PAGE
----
When I first started using Visual Studio, I was disappointed that Trace output goes into a standard text window within the IDE. What I needed was a record oriented logging system with output to a graphical console. My solution was a fairly simple solution based on .NET remoting and Windows .NET Forms.
The console simply presents a list of logging messages received by a client. You can apply sorts on the columns. New messages will be placed at the top of the list.
There is no absolute guarantee that the messages will show up in the exact same order that they were sent. This is because I am using the default thread pool with .NET remoting. So, even though the messages will be sent in order, the console may not execute the messages in the order received. It appears, though, that this is a very rare situation. Most of the time, the console will show the message in the correct order. Regardless of message execution ordering, the timestamps on entries will always reflect the time the message was sent.
You can drill down on individual messages on the console by double clicking a row. You will get something like this:
The Console Configuration
The application configuration file should read as follows:
<add key="port" value="1439"/>
You will also want to make sure that the firewall allows this port to be opened. You can use any port you wish. You will just have to make sure that the port specified in the client config file is the same.
The Client API
The API is fairly simple. First, add a references to the logger_client.dll from the logger project.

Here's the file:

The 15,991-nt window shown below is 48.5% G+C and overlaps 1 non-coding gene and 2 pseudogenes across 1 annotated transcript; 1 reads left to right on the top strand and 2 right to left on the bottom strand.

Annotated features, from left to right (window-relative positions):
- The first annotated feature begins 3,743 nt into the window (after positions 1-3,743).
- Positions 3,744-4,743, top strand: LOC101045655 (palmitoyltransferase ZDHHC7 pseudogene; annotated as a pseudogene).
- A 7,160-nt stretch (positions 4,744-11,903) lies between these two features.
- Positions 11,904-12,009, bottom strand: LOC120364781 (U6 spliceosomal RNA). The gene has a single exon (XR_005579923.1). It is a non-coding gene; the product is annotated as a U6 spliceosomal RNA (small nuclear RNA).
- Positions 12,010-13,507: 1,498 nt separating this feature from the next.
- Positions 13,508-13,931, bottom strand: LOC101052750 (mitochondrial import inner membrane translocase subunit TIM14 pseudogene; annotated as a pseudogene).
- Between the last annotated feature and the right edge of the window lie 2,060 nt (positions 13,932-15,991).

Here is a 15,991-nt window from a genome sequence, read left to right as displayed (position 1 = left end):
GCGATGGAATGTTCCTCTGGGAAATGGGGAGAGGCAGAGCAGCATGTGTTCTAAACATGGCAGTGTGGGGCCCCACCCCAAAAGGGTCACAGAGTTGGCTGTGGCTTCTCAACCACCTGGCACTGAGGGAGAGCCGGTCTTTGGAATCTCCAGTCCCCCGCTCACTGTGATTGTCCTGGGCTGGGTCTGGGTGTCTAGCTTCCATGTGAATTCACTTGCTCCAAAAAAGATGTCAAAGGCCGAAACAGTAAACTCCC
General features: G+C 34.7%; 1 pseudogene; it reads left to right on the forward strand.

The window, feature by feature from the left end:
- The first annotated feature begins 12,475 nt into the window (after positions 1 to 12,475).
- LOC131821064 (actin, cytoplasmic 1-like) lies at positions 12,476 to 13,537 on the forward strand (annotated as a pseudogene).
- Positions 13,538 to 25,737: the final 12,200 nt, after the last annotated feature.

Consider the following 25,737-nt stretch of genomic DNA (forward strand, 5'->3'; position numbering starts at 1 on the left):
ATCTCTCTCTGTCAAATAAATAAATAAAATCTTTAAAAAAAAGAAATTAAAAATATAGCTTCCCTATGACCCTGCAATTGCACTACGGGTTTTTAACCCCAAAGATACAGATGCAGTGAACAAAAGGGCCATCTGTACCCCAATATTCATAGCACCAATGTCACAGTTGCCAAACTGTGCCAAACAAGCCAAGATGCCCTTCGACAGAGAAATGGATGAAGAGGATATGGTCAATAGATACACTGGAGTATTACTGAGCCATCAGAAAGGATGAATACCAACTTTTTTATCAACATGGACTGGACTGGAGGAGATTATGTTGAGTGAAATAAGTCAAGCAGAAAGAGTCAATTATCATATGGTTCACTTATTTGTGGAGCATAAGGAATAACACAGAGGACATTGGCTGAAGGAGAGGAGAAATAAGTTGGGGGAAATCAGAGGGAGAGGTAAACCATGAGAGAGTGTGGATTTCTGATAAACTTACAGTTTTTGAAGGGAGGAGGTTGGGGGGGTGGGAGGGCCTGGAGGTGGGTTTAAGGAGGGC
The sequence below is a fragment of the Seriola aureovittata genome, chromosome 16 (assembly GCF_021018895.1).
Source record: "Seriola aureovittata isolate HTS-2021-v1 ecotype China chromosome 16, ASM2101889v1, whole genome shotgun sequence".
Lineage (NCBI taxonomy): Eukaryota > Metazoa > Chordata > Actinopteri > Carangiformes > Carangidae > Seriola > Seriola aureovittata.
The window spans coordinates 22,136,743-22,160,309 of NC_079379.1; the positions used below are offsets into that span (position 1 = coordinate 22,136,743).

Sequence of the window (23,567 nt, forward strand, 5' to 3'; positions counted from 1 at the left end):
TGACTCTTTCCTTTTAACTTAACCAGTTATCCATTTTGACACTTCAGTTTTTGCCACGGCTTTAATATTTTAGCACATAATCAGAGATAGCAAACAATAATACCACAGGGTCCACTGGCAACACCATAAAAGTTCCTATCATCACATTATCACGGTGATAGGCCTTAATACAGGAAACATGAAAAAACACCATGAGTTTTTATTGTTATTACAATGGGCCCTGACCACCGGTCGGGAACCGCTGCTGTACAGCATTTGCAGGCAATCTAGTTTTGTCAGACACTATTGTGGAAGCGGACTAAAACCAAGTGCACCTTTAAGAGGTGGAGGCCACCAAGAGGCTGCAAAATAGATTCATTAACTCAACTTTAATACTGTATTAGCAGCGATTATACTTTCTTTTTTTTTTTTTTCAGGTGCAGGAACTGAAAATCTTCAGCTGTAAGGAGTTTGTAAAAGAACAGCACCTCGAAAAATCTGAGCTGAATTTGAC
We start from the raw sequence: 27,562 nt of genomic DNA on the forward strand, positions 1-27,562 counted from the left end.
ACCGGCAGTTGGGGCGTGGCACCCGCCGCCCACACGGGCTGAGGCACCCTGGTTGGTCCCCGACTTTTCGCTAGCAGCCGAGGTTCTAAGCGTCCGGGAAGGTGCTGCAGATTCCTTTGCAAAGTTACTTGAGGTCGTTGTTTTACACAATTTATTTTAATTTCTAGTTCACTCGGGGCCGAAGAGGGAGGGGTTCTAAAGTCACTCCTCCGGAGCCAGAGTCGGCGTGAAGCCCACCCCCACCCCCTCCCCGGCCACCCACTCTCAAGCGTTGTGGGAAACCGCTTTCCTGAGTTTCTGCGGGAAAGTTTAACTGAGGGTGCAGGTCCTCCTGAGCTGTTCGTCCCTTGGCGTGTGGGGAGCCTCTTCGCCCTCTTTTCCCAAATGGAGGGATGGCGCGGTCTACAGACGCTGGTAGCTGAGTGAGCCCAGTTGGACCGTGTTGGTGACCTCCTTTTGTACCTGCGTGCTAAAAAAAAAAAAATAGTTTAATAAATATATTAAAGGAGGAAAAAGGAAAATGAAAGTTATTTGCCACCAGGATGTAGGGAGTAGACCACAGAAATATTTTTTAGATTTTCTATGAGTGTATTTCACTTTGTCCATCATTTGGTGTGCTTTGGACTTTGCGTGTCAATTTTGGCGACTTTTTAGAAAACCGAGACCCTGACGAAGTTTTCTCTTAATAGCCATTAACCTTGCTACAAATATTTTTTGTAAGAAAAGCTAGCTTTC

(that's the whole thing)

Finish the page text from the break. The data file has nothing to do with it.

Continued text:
Second, add a reference within your code:
Next, instantiate a Logger proxy. These are lightweight objects, so they don't have to be disposed. You can create as many as necessary without wasting heavyweight resources.
Logger logger = new Logger("component name");
The logger class has six relevant methods:
The client application requires an application setting in its configuration file. Note that you cannot use application properties, since the dependent client DLL needs to read the executable's config file, and it does not have access to the code generated by the IDE.
An application's properties are provided in a file named <exe file name>.config.
Here is an example:
<add key="loggerUrl" value="tcp://localhost:1439/logger"/>
Messages are batched on the client library side and sent by a single worker thread. The following is the main loop, shared by all client logger instances, used to ship batches of requests to the logger application.
private void Start()
while (_list.Count == 0)
msgs = _list.ToArray();
As you can see, the logger client library background thread uses monitor locks to synchronize with the application.
Here, you can see the application's info logger notifying the background thread that data is ready.
internal void LogInfo(string comp, string data)
ILogger.LogMessage msg =
data, comp, DateTime.Now, _host, null);
As you can see, the interaction is very textbook.
This logging system has been extremely helpful while developing applications. I hope some of you will find it useful.